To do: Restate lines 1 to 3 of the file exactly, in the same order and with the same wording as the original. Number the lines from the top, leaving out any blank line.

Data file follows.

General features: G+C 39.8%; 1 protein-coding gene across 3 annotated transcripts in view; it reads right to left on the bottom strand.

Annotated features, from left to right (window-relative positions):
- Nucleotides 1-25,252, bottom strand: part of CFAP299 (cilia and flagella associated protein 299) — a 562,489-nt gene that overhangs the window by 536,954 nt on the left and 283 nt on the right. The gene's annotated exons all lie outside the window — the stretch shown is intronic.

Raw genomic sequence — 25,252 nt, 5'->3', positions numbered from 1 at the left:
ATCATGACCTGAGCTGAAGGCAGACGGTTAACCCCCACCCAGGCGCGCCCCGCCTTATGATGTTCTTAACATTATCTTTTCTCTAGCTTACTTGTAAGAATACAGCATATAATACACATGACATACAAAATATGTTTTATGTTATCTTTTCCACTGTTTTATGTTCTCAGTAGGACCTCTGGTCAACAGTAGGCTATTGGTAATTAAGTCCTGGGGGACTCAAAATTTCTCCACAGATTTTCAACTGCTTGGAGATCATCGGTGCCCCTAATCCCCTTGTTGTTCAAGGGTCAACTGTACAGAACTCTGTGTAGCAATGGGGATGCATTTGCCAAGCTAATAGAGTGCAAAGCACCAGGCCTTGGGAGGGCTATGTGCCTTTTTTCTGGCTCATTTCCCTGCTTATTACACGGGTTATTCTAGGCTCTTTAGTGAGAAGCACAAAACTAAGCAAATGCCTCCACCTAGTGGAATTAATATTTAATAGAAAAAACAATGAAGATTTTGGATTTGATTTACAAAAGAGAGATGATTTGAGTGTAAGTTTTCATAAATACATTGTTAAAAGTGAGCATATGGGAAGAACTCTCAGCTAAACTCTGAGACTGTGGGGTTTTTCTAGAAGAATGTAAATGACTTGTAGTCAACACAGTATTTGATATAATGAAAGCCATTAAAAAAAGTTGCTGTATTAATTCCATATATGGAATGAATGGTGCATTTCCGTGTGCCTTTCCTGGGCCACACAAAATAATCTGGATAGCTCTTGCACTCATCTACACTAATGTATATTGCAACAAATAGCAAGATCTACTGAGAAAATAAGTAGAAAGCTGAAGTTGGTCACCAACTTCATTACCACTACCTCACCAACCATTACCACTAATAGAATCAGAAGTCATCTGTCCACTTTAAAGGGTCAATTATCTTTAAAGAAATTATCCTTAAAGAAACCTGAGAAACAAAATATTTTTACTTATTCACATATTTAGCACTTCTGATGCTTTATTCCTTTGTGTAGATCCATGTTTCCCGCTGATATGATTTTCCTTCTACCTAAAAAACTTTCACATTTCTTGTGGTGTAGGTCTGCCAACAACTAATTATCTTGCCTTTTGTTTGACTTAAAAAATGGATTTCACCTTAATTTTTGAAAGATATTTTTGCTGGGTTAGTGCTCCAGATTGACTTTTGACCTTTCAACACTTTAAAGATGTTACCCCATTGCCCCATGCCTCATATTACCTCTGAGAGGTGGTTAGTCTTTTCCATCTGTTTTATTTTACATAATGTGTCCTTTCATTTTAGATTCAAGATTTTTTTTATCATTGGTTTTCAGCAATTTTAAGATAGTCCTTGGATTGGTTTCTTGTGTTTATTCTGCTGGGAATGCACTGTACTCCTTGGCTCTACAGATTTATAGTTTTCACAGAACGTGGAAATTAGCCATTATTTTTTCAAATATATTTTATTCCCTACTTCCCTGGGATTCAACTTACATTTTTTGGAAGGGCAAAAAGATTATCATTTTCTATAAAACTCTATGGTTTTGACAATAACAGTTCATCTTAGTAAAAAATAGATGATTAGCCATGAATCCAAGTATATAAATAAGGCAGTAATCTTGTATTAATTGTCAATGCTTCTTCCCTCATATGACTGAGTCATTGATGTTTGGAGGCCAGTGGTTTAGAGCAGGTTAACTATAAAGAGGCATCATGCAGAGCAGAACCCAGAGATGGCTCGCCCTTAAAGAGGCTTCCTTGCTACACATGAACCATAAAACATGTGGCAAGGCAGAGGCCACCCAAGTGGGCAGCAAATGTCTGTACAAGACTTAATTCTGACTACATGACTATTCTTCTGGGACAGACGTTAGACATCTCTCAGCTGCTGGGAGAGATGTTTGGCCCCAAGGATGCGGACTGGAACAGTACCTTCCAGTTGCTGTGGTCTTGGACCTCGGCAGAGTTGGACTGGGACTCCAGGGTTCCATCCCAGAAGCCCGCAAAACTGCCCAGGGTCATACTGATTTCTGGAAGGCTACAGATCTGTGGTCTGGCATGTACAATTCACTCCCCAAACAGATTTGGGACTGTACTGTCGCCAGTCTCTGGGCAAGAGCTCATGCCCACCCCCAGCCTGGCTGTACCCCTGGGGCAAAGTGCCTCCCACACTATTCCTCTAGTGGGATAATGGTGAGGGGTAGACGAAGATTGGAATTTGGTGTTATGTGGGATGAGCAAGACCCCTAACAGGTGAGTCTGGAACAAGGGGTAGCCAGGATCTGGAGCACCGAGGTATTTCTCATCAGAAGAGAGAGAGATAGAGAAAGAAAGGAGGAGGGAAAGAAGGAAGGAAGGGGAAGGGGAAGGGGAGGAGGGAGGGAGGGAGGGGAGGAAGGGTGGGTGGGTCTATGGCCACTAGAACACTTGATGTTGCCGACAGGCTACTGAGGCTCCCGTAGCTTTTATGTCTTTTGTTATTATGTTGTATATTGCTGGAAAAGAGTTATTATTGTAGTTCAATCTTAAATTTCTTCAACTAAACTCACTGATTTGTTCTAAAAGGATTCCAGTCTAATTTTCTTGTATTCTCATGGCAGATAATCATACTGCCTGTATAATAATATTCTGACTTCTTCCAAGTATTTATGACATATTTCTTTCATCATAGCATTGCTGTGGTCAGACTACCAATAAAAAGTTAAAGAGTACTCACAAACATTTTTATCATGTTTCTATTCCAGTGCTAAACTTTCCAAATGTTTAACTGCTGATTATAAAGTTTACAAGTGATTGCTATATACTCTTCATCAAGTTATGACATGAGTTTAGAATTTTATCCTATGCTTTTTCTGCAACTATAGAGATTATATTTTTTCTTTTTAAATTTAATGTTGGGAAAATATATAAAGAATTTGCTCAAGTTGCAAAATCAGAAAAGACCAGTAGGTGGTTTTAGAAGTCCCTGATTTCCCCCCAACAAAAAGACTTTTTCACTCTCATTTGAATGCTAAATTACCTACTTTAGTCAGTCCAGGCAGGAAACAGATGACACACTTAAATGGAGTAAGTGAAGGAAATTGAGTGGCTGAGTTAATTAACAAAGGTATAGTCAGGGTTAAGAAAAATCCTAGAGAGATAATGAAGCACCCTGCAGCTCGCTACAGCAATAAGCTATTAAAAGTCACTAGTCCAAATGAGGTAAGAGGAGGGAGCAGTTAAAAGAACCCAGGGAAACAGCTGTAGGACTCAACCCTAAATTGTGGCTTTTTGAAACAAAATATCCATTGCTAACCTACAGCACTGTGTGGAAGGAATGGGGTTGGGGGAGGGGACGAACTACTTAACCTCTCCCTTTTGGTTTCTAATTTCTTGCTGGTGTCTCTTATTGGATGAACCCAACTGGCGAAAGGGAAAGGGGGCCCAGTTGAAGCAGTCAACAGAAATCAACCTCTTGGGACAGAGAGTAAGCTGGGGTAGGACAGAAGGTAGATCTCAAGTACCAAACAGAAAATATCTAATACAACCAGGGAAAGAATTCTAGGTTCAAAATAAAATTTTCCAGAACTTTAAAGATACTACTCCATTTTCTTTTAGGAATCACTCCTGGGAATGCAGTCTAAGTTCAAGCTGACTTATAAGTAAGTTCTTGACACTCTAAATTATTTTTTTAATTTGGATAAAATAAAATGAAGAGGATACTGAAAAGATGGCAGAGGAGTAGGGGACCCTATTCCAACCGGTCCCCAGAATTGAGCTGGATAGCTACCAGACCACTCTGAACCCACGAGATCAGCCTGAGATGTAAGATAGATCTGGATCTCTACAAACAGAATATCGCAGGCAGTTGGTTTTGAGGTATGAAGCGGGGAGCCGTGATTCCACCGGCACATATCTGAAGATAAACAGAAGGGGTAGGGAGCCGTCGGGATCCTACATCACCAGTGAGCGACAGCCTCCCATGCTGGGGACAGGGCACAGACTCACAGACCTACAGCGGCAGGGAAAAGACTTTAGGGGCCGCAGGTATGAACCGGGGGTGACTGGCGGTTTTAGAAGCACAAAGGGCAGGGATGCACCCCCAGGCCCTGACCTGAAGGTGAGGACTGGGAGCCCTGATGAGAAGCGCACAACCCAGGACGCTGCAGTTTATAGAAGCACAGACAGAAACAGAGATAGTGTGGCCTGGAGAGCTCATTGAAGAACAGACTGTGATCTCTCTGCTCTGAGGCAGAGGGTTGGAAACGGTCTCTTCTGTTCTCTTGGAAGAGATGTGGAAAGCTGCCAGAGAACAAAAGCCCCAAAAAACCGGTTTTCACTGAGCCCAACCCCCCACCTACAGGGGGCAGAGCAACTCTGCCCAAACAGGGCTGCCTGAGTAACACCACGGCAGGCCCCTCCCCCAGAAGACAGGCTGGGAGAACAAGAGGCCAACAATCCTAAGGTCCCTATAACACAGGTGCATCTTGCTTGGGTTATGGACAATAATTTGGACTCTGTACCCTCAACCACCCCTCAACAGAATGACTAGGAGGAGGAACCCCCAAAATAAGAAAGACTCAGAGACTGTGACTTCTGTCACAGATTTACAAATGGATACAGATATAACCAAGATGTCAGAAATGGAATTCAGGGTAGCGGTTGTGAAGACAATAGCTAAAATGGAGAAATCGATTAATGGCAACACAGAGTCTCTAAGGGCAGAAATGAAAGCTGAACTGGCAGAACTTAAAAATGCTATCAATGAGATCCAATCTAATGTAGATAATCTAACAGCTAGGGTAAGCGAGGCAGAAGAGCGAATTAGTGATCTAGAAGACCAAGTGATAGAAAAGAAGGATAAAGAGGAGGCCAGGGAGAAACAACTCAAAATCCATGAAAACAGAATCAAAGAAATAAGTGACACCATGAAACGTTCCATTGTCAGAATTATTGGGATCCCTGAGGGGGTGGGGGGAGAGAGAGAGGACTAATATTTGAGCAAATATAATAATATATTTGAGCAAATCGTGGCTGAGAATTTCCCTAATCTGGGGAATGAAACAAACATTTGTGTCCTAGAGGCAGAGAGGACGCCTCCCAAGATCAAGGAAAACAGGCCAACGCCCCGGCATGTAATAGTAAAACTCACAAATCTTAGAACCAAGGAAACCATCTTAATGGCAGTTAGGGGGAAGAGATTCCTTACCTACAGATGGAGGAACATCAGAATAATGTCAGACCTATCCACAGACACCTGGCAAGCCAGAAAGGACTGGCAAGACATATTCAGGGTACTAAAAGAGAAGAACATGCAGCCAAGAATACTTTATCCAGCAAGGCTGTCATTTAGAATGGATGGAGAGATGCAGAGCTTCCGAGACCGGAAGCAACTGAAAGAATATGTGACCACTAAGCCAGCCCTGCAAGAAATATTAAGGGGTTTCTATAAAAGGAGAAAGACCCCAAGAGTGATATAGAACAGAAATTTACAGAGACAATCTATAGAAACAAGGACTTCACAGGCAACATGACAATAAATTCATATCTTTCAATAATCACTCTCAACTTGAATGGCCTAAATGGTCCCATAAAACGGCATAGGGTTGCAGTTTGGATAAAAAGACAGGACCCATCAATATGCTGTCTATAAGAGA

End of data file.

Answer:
General features: G+C 39.8%; 1 protein-coding gene across 3 annotated transcripts in view; it reads right to left on the bottom strand.

Annotated features, from left to right (window-relative positions):
- Nucleotides 1-25,252, bottom strand: part of CFAP299 (cilia and flagella associated protein 299) — a 562,489-nt gene that overhangs the window by 536,954 nt on the left and 283 nt on the right. The gene's annotated exons all lie outside the window — the stretch shown is intronic.